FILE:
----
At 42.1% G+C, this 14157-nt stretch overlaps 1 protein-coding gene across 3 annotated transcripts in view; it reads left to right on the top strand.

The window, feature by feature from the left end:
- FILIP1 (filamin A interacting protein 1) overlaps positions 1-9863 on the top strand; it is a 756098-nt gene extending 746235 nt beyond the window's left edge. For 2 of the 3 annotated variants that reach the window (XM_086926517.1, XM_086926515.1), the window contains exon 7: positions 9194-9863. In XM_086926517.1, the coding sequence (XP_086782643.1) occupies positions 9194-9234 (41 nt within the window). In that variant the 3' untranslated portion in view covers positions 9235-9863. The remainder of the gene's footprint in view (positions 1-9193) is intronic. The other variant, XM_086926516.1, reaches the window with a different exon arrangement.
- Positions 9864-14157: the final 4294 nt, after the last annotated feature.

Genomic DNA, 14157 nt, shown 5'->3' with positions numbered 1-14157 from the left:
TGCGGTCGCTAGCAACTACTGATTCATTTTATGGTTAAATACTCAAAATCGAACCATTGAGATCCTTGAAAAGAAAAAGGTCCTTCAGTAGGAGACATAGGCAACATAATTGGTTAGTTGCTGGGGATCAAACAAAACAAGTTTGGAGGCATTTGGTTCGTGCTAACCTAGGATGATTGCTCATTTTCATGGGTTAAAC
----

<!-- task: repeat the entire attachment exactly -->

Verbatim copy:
At 42.1% G+C, this 14157-nt stretch overlaps 1 protein-coding gene across 3 annotated transcripts in view; it reads left to right on the top strand.

The window, feature by feature from the left end:
- FILIP1 (filamin A interacting protein 1) overlaps positions 1-9863 on the top strand; it is a 756098-nt gene extending 746235 nt beyond the window's left edge. For 2 of the 3 annotated variants that reach the window (XM_086926517.1, XM_086926515.1), the window contains exon 7: positions 9194-9863. In XM_086926517.1, the coding sequence (XP_086782643.1) occupies positions 9194-9234 (41 nt within the window). In that variant the 3' untranslated portion in view covers positions 9235-9863. The remainder of the gene's footprint in view (positions 1-9193) is intronic. The other variant, XM_086926516.1, reaches the window with a different exon arrangement.
- Positions 9864-14157: the final 4294 nt, after the last annotated feature.

Genomic DNA, 14157 nt, shown 5'->3' with positions numbered 1-14157 from the left:
TGCGGTCGCTAGCAACTACTGATTCATTTTATGGTTAAATACTCAAAATCGAACCATTGAGATCCTTGAAAAGAAAAAGGTCCTTCAGTAGGAGACATAGGCAACATAATTGGTTAGTTGCTGGGGATCAAACAAAACAAGTTTGGAGGCATTTGGTTCGTGCTAACCTAGGATGATTGCTCATTTTCATGGGTTAAAC